Also this summer, Molly Smith Metzler’s The May Queen had its world premiere at Chautauqua Theater Company; Theatreworks in Palo Alto premiered The Great Pretender by David West Read; and new musical Piece of My Heart, with a book by Daniel Goldfarb, opened at the Pershing Square Signature Center;
Labyrinth Theater Company recently produced the premiere of Stephen Belber’s The Muscles in Our Toes at the Bank Street Theatre, and his play The Power of Duff will appear next season at the Geffen Playhouse in Los Angeles. In New York, Pipeline Theatre Company, producers of Adam Szymkowicz’s Clown Bar, brought the play back for a return engagement this summer.
In the 2013-2014 season, J.C. Lee’s play Luce (at Lincoln Center’s Claire Tow Theatre), Beau Willimon’s Breathing Time (with Fault Line Theatre) and Emily Schwend’s Take Me Back (at Walkerspace) all had off-Broadway premieres. Kara Lee Corthron co-wrote The Architecture of Becoming, produced by Women’s Project Theater. Beyond New York, Adam Rapp’s The Purple Lights of Joppa Illinois premiered in South Coast Repertory’s Pacific Playwrights Festival.
In London, David Lindsay Abaire’s Good People played at the Noel Coward Theatre, starring Imelda Staunton, following a sold-out run at the Hampstead Theatre.
Annie Bosh is Missing by Janine Nabers was part of Steppenwolf Theatre’s First Look Repertory last season. Ms. Nabers recently won the 2014 Yale Drama Series award for her play, Serial Black Face. In other awards news, Mike Lew received the Lanford Wilson Award from the Dramatists Guild, Laura Marks received the PEN/Laura Pels Foundation’s inaugural award for an Emerging Playwright, current student Aurin Squire won Lincoln Center’s “Act One” contest, and current student Jen Silverman won the Leah Ryan Prize for Emerging Women Writers.
Deborah Zoe Laufer’s Informed Consent had a joint world premiere at the Geva Theatre Center in Rochester, NY and the Cleveland Playhouse. Tommy Smith’s Firemen premiered at the Echo Theater Company in Los Angeles. And Brooke Berman’s play 1300 Lafayette East premiered as a co-production with Jewish Ensemble Theatre and Detroit’s Plowshare’s Theatre Company, while a play adaptation of her autobiography No Place Like Home: A Memoir in 39 Apartments premiered in Sydney, Australia.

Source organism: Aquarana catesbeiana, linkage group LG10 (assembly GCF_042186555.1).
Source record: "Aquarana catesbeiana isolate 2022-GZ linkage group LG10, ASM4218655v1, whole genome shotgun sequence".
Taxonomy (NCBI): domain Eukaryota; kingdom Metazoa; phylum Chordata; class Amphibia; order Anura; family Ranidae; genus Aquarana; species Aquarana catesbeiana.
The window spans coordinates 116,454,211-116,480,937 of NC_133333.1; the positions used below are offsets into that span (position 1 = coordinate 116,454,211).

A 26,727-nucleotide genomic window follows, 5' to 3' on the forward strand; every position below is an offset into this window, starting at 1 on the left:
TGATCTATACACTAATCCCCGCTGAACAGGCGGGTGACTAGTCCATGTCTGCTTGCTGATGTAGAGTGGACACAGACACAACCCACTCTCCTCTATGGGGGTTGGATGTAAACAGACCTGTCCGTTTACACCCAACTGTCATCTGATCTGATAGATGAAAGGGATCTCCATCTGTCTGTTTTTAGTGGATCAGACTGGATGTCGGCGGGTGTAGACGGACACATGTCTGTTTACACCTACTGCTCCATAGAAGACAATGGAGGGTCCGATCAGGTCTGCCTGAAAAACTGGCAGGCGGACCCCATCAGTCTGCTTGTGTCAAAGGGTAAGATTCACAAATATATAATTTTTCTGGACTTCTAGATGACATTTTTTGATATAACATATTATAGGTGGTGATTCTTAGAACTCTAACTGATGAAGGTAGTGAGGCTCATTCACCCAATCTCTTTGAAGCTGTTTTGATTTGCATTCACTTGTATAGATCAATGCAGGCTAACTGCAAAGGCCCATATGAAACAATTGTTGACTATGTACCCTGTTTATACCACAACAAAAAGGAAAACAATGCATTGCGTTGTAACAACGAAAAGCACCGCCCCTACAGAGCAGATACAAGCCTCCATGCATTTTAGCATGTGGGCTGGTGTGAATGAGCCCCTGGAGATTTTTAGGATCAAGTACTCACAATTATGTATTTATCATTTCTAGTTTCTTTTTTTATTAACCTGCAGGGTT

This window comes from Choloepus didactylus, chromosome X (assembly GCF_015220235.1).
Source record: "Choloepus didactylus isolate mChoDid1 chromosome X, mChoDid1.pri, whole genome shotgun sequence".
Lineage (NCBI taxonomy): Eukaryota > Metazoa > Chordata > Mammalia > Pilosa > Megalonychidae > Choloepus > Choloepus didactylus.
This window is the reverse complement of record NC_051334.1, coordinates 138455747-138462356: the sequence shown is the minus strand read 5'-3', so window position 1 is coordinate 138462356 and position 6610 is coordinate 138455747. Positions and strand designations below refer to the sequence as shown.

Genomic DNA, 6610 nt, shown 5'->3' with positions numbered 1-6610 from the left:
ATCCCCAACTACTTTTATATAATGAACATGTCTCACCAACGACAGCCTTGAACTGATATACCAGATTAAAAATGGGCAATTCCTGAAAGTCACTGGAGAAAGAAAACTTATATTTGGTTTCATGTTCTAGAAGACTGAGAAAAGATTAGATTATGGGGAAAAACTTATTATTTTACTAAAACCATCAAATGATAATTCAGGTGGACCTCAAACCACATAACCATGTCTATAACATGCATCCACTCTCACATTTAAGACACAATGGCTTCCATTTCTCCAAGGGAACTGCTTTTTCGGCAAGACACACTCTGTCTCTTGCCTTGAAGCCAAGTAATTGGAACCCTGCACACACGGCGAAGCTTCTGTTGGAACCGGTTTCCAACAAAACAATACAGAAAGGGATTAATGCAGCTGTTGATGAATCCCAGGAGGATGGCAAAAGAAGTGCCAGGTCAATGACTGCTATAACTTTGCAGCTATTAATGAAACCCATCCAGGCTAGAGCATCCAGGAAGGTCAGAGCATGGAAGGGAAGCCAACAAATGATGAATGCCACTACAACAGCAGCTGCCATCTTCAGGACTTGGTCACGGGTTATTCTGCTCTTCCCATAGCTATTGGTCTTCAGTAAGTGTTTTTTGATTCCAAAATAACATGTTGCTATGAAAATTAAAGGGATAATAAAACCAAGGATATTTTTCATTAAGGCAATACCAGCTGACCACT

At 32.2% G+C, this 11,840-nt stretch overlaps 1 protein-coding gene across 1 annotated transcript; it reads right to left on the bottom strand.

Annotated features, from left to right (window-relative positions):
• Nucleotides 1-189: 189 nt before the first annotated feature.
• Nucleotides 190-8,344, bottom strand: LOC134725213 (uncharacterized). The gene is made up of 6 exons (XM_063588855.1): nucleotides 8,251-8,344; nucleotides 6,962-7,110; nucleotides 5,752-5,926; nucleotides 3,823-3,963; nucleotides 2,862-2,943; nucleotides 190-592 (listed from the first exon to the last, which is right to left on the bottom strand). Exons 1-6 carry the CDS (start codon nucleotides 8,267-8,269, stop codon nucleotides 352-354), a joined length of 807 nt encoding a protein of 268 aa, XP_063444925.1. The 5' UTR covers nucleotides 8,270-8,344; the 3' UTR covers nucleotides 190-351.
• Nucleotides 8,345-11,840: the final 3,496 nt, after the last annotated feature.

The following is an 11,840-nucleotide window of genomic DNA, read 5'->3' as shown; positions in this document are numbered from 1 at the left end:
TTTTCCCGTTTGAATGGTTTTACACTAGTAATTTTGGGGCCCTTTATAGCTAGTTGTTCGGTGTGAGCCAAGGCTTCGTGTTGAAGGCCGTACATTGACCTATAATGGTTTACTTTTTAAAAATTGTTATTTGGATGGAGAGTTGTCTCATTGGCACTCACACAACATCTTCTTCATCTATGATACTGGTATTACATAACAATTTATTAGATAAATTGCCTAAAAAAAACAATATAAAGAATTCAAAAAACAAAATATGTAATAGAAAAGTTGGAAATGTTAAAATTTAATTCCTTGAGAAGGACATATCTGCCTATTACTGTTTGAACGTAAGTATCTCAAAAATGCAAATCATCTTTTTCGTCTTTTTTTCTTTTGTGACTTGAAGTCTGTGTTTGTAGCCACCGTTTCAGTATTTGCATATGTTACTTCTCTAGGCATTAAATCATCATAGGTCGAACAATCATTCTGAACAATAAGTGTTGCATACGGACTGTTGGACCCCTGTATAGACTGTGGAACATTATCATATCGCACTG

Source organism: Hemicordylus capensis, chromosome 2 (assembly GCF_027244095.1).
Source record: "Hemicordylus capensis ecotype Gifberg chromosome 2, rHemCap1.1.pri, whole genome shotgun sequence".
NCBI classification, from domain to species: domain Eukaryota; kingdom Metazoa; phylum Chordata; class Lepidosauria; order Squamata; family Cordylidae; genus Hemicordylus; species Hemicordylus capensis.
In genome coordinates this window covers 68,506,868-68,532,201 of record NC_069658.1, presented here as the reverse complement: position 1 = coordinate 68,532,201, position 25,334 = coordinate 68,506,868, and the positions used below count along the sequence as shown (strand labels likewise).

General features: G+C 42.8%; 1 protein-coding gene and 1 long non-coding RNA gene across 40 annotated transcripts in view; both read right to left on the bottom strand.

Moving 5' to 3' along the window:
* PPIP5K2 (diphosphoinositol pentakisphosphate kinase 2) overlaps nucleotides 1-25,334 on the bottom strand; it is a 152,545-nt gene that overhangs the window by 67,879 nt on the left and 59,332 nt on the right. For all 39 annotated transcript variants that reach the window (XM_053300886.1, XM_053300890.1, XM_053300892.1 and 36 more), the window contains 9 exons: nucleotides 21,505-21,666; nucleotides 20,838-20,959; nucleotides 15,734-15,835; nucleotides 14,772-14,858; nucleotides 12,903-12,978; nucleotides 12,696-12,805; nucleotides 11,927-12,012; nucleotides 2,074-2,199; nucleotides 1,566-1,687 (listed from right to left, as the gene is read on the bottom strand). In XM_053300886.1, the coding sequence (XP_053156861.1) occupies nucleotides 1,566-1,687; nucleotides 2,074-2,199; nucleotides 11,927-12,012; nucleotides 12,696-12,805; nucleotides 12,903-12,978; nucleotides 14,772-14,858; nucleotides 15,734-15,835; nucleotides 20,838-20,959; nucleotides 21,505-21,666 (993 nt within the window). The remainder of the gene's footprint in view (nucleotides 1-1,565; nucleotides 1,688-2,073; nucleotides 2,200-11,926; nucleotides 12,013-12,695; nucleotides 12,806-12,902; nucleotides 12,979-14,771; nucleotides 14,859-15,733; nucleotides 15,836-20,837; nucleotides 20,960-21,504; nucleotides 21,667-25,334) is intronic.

Remounted regional productions in the 2013-2014 season included work by David Adjmi (Marie Antoinette), David Auburn (Proof, The Columnist), Brooke Berman (Hunting and Gathering), Jonathan Caren (The Recommendation), Julia Cho (The Piano Teacher, The Language Archive), Zayd Dohrn (Muckrakers), Bathsheba Doran (Kin), Noah Haidle (Mr. Marmalade, Vigils ), Katori Hall (The Mountaintop), Samuel D. Hunter (The Whale, A Bright New Boise), Nick Jones (Trevor, The Coward), Julia Jordan (Murder Ballad), Deborah Zoe Laufer (The Last Schwartz, Sirens, Leveling Up, End Days), David Lindsay-Abaire (Good People, Rabbit Hole, Kimberly Akimbo, Shrek), Laura Marks (Bethany), Molly Smith Metzler (Elemeno Pea), Kira Obolensky (Lobster Alice), Adam Rapp (Nocturne, The Edge of Our Bodies, Red Light Winter), David West Read (The Performers), Melissa Ross (Thinner Than Water), Tommy Smith (White Hot) and Adam Szymkowicz (Nerve).
Several Juilliard alumni have formed longstanding relationships with regional theaters: Nathan Louis Jackson recently began a three-year residency at Kansas City Repertory. Kira Obolensky is currently writing three plays for Ten Thousand Things Theatre in Minneapolis, where her play Dirt Sticks had a recent premiere.
This summer, the National Playwrights Conference at the Eugene O’Neill Theatre Center hosted four Juilliard alumni: Tanya Barfield, Mike Lew, David Auburn and Samuel D. Hunter.
Many Juilliard playwrights continue to work in television: Beau Willimon’s House of Cards on Netflix received thirteen Emmy nominations for its second season, and the fourth season of Elizabeth Meriwether’s New Girl will begin airing this fall on Fox. Other alumni who have recently worked in television include Sofia Alvarez (Sirens), Joshua Allen (Empire, Hostages), Jonathan Caren (The Start Up), Julia Cho (Betrayal, Big Love), Andrea Ciannavei (Copper, Borgia), Fernanda Coppel (The Bridge), Cusi Cram (The Big C), Alexandra Cunningham (Aquarius, Bates Motel, Deception, Prime Suspect), Bathsheba Doran (Masters of Sex, Smash, Boardwalk Empire), Ron Fitzgerald (Last Resort, Prime Suspect), David Folwell (Mistresses), Etan Frankel (Shameless), Kate Gersten (Mozart in the Jungle), Jessica Goldberg (Parenthood, Camp, Deception), Daniel Goldfarb (Rogue), Steve Harper (Covert Affairs), Nathan Jackson (Shameless), Nick Jones (Orange is the New Black), J.C. Lee (Looking, Girls), Carly Mensch (Nurse Jackie, Weeds), Janine Nabers (Girlfriends’ Guide to Divorce), Marco Ramirez (DaVinci’s Demons, Orange is the New Black, Sons of Anarchy), and Tatiana Suarez-Pico (Parenthood).
Jessica Goldberg recently made her feature film debut as writer and director of Refuge, an adaptation of her play of the same name, which premiered at the Hamptons Film Festival. The Tribeca Film Festival hosted the premiere of Loitering with Intent, directed by Adam Rapp, as well as Stephen Belber’s directorial debut, a film adaptation of his play Match, starring Sir Patrick Stewart.